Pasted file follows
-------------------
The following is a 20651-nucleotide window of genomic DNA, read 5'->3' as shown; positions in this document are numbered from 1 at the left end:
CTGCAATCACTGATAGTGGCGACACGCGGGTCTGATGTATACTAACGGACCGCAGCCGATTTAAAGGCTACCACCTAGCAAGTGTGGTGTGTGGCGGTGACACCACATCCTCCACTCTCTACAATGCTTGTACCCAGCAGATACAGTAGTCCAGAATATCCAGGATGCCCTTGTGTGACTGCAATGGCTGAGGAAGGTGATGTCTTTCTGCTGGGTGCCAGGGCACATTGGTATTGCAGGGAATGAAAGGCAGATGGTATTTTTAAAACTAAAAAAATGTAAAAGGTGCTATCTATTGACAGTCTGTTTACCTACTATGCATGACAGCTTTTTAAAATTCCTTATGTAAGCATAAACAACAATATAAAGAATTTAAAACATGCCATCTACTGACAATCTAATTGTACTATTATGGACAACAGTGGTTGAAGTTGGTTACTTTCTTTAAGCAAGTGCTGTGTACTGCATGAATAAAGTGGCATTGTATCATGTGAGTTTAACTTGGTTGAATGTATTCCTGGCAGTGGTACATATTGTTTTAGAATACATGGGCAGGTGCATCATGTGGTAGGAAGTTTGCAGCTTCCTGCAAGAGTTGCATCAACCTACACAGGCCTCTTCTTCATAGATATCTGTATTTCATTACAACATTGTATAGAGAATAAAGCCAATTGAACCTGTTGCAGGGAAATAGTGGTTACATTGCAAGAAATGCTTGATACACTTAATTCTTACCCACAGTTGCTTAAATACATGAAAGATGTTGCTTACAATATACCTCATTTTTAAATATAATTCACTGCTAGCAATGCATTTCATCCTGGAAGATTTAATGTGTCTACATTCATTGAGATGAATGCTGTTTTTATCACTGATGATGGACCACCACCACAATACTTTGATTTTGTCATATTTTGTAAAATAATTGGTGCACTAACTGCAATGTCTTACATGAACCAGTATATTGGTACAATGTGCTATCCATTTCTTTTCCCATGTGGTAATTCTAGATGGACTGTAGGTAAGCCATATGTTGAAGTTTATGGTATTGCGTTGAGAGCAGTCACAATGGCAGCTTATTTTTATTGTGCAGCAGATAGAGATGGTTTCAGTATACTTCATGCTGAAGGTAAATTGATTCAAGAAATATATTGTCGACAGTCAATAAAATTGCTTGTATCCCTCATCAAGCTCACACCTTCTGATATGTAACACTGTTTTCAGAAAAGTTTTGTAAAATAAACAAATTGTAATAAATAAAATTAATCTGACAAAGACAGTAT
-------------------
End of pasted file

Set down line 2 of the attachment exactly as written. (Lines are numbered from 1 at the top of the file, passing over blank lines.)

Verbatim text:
CTGCAATCACTGATAGTGGCGACACGCGGGTCTGATGTATACTAACGGACCGCAGCCGATTTAAAGGCTACCACCTAGCAAGTGTGGTGTGTGGCGGTGACACCACATCCTCCACTCTCTACAATGCTTGTACCCAGCAGATACAGTAGTCCAGAATATCCAGGATGCCCTTGTGTGACTGCAATGGCTGAGGAAGGTGATGTCTTTCTGCTGGGTGCCAGGGCACATTGGTATTGCAGGGAATGAAAGGCAGATGGTATTTTTAAAACTAAAAAAATGTAAAAGGTGCTATCTATTGACAGTCTGTTTACCTACTATGCATGACAGCTTTTTAAAATTCCTTATGTAAGCATAAACAACAATATAAAGAATTTAAAACATGCCATCTACTGACAATCTAATTGTACTATTATGGACAACAGTGGTTGAAGTTGGTTACTTTCTTTAAGCAAGTGCTGTGTACTGCATGAATAAAGTGGCATTGTATCATGTGAGTTTAACTTGGTTGAATGTATTCCTGGCAGTGGTACATATTGTTTTAGAATACATGGGCAGGTGCATCATGTGGTAGGAAGTTTGCAGCTTCCTGCAAGAGTTGCATCAACCTACACAGGCCTCTTCTTCATAGATATCTGTATTTCATTACAACATTGTATAGAGAATAAAGCCAATTGAACCTGTTGCAGGGAAATAGTGGTTACATTGCAAGAAATGCTTGATACACTTAATTCTTACCCACAGTTGCTTAAATACATGAAAGATGTTGCTTACAATATACCTCATTTTTAAATATAATTCACTGCTAGCAATGCATTTCATCCTGGAAGATTTAATGTGTCTACATTCATTGAGATGAATGCTGTTTTTATCACTGATGATGGACCACCACCACAATACTTTGATTTTGTCATATTTTGTAAAATAATTGGTGCACTAACTGCAATGTCTTACATGAACCAGTATATTGGTACAATGTGCTATCCATTTCTTTTCCCATGTGGTAATTCTAGATGGACTGTAGGTAAGCCATATGTTGAAGTTTATGGTATTGCGTTGAGAGCAGTCACAATGGCAGCTTATTTTTATTGTGCAGCAGATAGAGATGGTTTCAGTATACTTCATGCTGAAGGTAAATTGATTCAAGAAATATATTGTCGACAGTCAATAAAATTGCTTGTATCCCTCATCAAGCTCACACCTTCTGATATGTAACACTGTTTTCAGAAAAGTTTTGTAAAATAAACAAATTGTAATAAATAAAATTAATCTGACAAAGACAGTAT